Proposal Writing Resources

Writing Successful Grant Applications

Training and Workshops

  • Writing a Better Grant Proposal is a workshop for anyone new to grant writing or for those who feel they could benefit from a refresher on ways to improve their grant writing.  This workshop focuses on basic approaches to grant writing including how to identify a fundable project idea, how to start developing the proposal with the reviewer in mind, and keys to good proposal writing.
  • Finding Funding for Research is a workshop for anyone who would like to learn about resources available to Georgia State faculty, staff, and students to find funding for their research projects.  This workshop will cover funding available internally at GSU, access to our internal funding email, and how to register for and use PIVOT by Proquest to customizable database funding searches.
  • Building Proposal Budgets: Basic and Advanced workshops will help anyone who needs to gain a better understanding about how to put together a proposal budget. The Basics workshop is available as an online module in the Research Portal, or in iCollege. The in-class training includes activities that allow you to develop parts of a proposal budget. Anyone who wishes to take the in-class workshop, must first take the online module in iCollege. To register for both the online module in iCollege and the in-class workshop contact Candice Ferguson. Research Administrators who take the online and in-class sections will be given credit towards the new Research Administrators Certificate.

Register for the next workshop

Common Proposal Components

Funding announcements typically require that proposals contain information commonly sectioned into areas that define the scope and purpose of the project, its costs, the ability and expertise of the investigative team, and the capacity of the institution to support the project.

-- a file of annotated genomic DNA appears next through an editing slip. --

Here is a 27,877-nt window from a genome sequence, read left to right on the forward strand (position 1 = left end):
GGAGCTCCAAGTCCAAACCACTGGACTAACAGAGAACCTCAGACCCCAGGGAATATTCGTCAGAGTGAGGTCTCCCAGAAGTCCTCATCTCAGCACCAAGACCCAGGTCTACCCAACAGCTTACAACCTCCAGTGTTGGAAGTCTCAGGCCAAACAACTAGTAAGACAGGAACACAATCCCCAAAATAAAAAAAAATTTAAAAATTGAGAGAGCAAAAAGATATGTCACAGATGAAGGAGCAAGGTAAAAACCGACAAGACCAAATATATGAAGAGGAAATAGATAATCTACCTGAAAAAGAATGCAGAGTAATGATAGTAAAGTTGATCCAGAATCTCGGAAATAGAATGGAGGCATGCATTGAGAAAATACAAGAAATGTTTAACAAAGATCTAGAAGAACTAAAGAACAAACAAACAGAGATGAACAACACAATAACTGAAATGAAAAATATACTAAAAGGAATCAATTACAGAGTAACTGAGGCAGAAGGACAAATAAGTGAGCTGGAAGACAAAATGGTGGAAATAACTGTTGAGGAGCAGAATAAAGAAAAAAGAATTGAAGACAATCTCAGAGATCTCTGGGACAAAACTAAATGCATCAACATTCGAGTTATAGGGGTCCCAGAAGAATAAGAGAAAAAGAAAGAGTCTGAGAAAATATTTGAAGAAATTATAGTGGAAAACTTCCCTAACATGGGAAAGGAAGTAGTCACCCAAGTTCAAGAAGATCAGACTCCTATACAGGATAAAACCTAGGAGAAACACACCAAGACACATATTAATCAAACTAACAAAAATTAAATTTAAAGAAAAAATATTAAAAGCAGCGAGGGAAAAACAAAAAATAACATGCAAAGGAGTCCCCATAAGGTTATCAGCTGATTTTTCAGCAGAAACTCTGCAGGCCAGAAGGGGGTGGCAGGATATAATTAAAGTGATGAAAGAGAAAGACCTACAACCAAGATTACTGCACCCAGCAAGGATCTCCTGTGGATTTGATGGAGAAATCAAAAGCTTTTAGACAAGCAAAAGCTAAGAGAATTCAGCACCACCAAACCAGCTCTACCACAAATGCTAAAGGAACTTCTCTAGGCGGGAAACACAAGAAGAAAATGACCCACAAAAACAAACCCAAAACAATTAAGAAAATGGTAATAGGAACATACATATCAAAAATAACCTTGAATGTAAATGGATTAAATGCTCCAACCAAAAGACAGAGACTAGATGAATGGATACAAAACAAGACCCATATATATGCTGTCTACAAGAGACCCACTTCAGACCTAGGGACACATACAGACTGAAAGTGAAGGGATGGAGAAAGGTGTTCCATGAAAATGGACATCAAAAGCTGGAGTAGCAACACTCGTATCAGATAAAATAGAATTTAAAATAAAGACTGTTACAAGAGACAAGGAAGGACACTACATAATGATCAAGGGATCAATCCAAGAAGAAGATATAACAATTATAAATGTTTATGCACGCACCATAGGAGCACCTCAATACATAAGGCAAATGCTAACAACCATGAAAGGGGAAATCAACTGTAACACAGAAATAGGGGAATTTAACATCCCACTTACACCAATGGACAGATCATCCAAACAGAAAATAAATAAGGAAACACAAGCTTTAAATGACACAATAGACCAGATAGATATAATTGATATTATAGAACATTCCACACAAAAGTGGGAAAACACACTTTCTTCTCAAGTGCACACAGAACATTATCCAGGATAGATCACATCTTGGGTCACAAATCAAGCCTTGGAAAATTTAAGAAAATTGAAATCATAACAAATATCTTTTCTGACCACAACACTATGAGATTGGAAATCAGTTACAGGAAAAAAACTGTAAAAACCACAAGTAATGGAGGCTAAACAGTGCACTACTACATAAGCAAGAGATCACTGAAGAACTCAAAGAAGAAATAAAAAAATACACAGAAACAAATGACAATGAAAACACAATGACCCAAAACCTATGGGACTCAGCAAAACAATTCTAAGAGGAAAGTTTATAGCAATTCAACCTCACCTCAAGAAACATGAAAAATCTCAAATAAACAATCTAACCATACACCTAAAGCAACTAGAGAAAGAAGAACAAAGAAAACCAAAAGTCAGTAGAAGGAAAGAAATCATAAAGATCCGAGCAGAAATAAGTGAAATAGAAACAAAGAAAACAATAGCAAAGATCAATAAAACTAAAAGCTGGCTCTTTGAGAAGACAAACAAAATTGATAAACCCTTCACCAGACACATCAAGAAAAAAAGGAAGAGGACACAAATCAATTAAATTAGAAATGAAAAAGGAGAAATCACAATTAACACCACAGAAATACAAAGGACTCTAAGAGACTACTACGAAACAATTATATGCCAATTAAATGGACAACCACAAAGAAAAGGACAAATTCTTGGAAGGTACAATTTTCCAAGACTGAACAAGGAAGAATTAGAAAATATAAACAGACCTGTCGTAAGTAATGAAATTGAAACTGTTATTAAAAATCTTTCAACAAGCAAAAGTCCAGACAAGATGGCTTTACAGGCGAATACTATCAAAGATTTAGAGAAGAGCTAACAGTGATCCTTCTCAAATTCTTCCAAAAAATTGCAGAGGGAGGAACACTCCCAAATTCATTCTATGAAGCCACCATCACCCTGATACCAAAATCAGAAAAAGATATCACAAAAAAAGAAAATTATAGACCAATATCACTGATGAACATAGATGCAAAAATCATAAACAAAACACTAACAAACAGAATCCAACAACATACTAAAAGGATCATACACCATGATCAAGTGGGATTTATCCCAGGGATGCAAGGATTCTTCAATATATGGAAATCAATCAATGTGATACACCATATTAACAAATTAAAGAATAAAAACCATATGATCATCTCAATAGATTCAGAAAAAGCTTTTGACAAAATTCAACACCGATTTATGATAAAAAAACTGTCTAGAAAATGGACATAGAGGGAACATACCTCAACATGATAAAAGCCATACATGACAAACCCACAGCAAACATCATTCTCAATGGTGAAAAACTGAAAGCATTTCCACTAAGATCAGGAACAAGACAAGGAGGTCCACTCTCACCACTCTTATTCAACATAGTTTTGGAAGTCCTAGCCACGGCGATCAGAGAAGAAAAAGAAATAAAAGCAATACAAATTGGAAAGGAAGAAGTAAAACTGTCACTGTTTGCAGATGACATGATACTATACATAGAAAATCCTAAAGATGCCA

Common components include:

  1. Face Page summarizes essential information and indicates GSU endorsement of the project.
  2. Abstract concisely summarizes the aims and procedures of the project, usually in no more than one page.
  3. Narrative or Summary is a brief (often only one paragraph) summary of the project usually written in language accessible to individuals without advanced scientific knowledge.
  4. Research Plan often requiring:
    -Introduction is a brief description of what the proposal will address, its significance and the beneficiary; outlines the proposal’s purpose, goals, and objectives; Summarizes the proposed activities; and briefly describes the organization and the PI’s qualifications to lead the proposed project
    -Goals and Objectives addresses questions such as "What are the proposed activities, i.e. the best way, most cost efficient, effective, most equitable solution, to this problem or issue?", "What other potential solutions have been considered?", "Why were those ideas rejected?", "What will result from those activities?", and "What is the proposed time line of the project?"
    -Procedures and Methods describes the practical approach to be used in the proposal, usually in a systematic, step-by-step manner, including the techniques or methods to be used.
  5. Budget estimates costs for the entire performance period. Should be detailed per budget category (if required by sponsor). Subawards/contracts should have separate, detailed budgets.
  6. Budget Justification provides a summary explanation of all costs associated with the budget and how those costs are necessary for the project. Exactly matches amounts detailed in the Budget.
  7. Key Personnel and biosketches: Participants on a project who contribute in a substantive, measurable way to the scientific development or execution of a project, whether or not a salary is involved (co-investigators, other significant contributors, senior personnel, etc). Biosketches should be included for PI/PD (and any and all key people) including employment history, relevant publications, and ongoing and completed research support.